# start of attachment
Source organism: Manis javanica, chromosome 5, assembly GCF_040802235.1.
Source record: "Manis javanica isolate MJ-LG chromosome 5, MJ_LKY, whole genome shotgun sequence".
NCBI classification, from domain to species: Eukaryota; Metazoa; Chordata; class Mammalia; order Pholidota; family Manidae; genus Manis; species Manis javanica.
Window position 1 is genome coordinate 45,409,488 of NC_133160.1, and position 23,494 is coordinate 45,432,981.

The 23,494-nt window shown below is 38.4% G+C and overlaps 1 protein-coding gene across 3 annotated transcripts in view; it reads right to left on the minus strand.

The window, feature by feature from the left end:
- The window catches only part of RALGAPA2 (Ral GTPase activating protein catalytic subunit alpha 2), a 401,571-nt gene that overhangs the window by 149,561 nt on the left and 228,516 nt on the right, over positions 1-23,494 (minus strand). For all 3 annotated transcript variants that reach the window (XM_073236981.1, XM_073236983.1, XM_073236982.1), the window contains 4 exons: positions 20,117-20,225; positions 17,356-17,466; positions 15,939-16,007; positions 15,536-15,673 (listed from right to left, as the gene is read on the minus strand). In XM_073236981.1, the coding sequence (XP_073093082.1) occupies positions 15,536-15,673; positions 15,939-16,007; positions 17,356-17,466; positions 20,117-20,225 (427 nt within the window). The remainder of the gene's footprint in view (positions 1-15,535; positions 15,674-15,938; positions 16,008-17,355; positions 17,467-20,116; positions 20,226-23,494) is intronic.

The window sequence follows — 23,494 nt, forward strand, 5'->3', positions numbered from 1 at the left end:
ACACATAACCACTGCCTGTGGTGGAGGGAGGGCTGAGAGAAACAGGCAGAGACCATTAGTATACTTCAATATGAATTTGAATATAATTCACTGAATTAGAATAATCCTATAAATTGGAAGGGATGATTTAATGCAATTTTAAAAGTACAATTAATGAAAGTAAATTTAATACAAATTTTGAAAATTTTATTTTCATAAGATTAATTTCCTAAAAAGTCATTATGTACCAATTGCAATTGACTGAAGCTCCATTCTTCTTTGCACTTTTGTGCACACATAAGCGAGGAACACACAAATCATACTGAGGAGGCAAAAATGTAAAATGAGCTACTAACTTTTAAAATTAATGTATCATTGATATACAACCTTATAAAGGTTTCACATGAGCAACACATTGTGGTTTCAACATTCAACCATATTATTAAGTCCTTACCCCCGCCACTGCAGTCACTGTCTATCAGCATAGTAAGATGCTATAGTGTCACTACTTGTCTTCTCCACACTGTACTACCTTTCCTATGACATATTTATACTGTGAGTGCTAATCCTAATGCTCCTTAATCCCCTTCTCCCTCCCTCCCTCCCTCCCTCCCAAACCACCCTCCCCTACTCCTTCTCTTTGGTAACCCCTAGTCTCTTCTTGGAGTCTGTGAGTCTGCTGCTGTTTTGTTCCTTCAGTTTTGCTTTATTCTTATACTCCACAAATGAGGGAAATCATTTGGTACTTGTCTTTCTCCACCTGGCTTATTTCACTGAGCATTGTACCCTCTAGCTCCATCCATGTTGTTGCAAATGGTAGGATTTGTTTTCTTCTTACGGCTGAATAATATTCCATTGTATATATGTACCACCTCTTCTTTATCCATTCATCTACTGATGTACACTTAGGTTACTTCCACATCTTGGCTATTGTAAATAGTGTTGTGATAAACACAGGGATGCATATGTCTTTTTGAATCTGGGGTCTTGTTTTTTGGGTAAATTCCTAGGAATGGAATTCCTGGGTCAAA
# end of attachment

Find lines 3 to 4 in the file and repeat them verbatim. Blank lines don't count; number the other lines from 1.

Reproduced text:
NCBI classification, from domain to species: Eukaryota; Metazoa; Chordata; class Mammalia; order Pholidota; family Manidae; genus Manis; species Manis javanica.
Window position 1 is genome coordinate 45,409,488 of NC_133160.1, and position 23,494 is coordinate 45,432,981.